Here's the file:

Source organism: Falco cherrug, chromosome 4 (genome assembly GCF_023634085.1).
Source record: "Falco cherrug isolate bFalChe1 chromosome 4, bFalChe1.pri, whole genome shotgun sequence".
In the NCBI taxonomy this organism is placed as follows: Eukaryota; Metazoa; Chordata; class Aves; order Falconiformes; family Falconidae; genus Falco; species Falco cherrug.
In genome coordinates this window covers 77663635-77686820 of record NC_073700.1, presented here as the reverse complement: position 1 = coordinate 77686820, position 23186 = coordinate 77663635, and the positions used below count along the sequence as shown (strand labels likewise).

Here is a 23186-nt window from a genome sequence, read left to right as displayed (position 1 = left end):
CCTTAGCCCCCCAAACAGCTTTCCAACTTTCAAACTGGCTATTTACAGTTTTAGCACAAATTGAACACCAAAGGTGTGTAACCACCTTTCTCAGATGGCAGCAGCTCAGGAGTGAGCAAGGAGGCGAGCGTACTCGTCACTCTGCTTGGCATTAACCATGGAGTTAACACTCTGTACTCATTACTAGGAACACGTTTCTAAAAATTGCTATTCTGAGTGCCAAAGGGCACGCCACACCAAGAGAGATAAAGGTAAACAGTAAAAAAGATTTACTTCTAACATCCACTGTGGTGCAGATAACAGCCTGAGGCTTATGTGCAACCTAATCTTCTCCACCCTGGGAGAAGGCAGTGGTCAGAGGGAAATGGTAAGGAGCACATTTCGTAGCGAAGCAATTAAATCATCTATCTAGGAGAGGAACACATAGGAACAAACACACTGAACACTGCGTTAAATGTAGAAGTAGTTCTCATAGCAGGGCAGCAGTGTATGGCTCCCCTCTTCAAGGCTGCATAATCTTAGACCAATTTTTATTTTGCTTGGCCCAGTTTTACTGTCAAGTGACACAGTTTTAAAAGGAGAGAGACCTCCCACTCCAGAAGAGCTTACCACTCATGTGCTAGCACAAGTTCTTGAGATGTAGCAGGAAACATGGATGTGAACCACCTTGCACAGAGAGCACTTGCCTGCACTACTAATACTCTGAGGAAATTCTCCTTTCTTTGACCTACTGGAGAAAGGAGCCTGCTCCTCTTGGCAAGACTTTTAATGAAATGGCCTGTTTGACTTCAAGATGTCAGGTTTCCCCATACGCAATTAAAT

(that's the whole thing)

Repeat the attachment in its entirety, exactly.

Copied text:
Source organism: Falco cherrug, chromosome 4 (genome assembly GCF_023634085.1).
Source record: "Falco cherrug isolate bFalChe1 chromosome 4, bFalChe1.pri, whole genome shotgun sequence".
In the NCBI taxonomy this organism is placed as follows: Eukaryota; Metazoa; Chordata; class Aves; order Falconiformes; family Falconidae; genus Falco; species Falco cherrug.
In genome coordinates this window covers 77663635-77686820 of record NC_073700.1, presented here as the reverse complement: position 1 = coordinate 77686820, position 23186 = coordinate 77663635, and the positions used below count along the sequence as shown (strand labels likewise).

Here is a 23186-nt window from a genome sequence, read left to right as displayed (position 1 = left end):
CCTTAGCCCCCCAAACAGCTTTCCAACTTTCAAACTGGCTATTTACAGTTTTAGCACAAATTGAACACCAAAGGTGTGTAACCACCTTTCTCAGATGGCAGCAGCTCAGGAGTGAGCAAGGAGGCGAGCGTACTCGTCACTCTGCTTGGCATTAACCATGGAGTTAACACTCTGTACTCATTACTAGGAACACGTTTCTAAAAATTGCTATTCTGAGTGCCAAAGGGCACGCCACACCAAGAGAGATAAAGGTAAACAGTAAAAAAGATTTACTTCTAACATCCACTGTGGTGCAGATAACAGCCTGAGGCTTATGTGCAACCTAATCTTCTCCACCCTGGGAGAAGGCAGTGGTCAGAGGGAAATGGTAAGGAGCACATTTCGTAGCGAAGCAATTAAATCATCTATCTAGGAGAGGAACACATAGGAACAAACACACTGAACACTGCGTTAAATGTAGAAGTAGTTCTCATAGCAGGGCAGCAGTGTATGGCTCCCCTCTTCAAGGCTGCATAATCTTAGACCAATTTTTATTTTGCTTGGCCCAGTTTTACTGTCAAGTGACACAGTTTTAAAAGGAGAGAGACCTCCCACTCCAGAAGAGCTTACCACTCATGTGCTAGCACAAGTTCTTGAGATGTAGCAGGAAACATGGATGTGAACCACCTTGCACAGAGAGCACTTGCCTGCACTACTAATACTCTGAGGAAATTCTCCTTTCTTTGACCTACTGGAGAAAGGAGCCTGCTCCTCTTGGCAAGACTTTTAATGAAATGGCCTGTTTGACTTCAAGATGTCAGGTTTCCCCATACGCAATTAAAT